Dr. Harry S. Nick
UF Department of Neuroscience
2006-2007 UF Doctoral Mentoring Award Winner
I have been a faculty member of the University of Florida since 1985. I have also been continually funded through the National Institutes of Health for that entire time frame, which has allowed me to pursue my greatest passion which has been the training of graduate students. In my 20-plus years on the faculty, I have mentored 18 PhD students and one Master’s student, and currently have four PhD candidates in the laboratory. I have also participated as a member of numerous student thesis committees from many of the colleges at UF. I have had the pleasure of teaching graduate students in formal lecture environments. I have been involved in the recruitment of PhD candidates as the graduate recruiter of my previous department for six years and finally, the most self satisfying aspect, being the opportunity for one on one graduate research training.
My overall philosophy for graduate training is driven by the belief that the only lasting epitaph for an academician is not the number of his/her publications, the amount of research funding he/she has received over a career or how many invited lectures/scientific presentations are listed on his/her curriculum vitae but rather the true legacy is the success of the people one has trained. Your papers will be forgotten soon after their release, but if your name is attached to the training of an individual, your legacy will be far more enduring. This belief makes the final development of a scientist a truly admirable and lasting accomplishment.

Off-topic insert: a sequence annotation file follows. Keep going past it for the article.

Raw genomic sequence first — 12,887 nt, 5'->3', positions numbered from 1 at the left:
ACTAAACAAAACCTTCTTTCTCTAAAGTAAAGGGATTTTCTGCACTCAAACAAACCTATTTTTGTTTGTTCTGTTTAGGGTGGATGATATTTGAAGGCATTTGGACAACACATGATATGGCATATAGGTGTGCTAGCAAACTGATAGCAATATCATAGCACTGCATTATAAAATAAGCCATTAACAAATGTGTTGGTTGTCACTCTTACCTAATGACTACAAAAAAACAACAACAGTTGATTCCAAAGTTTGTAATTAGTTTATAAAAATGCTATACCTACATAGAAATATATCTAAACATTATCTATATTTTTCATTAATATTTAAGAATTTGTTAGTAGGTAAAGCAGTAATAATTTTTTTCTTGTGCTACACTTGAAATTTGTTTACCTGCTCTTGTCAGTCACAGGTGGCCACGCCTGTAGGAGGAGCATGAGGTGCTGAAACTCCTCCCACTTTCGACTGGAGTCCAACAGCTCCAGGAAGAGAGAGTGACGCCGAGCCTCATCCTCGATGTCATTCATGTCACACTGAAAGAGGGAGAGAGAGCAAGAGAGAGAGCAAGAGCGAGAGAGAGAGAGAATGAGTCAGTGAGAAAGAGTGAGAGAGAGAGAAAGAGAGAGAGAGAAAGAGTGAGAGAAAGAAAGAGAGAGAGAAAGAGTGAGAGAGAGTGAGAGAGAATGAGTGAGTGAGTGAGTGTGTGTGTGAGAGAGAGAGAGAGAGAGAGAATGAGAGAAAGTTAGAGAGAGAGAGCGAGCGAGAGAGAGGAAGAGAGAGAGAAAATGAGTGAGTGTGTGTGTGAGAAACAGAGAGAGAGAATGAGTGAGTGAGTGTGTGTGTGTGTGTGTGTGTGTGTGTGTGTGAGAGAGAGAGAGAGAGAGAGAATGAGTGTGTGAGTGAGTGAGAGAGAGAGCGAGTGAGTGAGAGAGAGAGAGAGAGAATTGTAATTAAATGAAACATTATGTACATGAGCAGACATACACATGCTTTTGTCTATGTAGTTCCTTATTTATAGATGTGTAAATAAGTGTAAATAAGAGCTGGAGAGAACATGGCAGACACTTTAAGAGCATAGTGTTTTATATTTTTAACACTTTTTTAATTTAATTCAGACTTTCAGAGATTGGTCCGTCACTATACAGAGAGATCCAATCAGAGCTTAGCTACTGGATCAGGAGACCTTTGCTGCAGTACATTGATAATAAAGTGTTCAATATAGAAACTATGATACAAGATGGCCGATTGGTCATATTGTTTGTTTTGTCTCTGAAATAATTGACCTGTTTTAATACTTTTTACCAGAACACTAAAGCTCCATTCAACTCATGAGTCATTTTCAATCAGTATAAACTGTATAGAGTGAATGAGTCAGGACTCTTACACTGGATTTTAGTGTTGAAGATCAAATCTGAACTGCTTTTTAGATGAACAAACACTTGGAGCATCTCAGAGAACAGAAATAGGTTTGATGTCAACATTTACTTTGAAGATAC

My approach to graduate research training was most strongly affected by one of my undergraduate biology professors who revealed to me that the best scientists are not focused only on their limited frame of reference but rather are the most well rounded in their knowledge base and approach. He also demonstrated that as scientific research has an inherent level of risk, a broad knowledge base must be served by an attitude of “NO FEAR” (a phrase coined by a recent generation) to challenge dogma and thus the secrets of nature with innovation. I was extremely fortunate to have a postdoctoral mentor who completely embodied these traits and I have therefore tried to the best of my abilities to emulate them through my own actions and approaches, as viewed by my students.
My strategy for graduate training is based on the belief that trial and error is a requirement in the early stages of research endeavors. Mistakes made are truly lessons learned, as long as encouragement and support are also part of the process. My strong handed adage is that my way or the lab’s method is always the only way but my advice is to include your approach in conjunction with “my way.” Most satisfying and encouraging is to have a student come back after the “my way” speech and prove that their approach/idea was better. I have found that proving your mentor’s arrogance as unfounded is the best way to build self confidence and respect, so that the education process proceeds more smoothly.
I also believe that all researchers should be able to multitask. I encourage students to pursue multiple avenues or projects at first, not only to always have success behind one of the doors they open but to also develop the ability to oversee and implement multiple projects. I have also found that this helps develop the requirement for a well-rounded knowledge base through the need to grasp several different or divergent projects.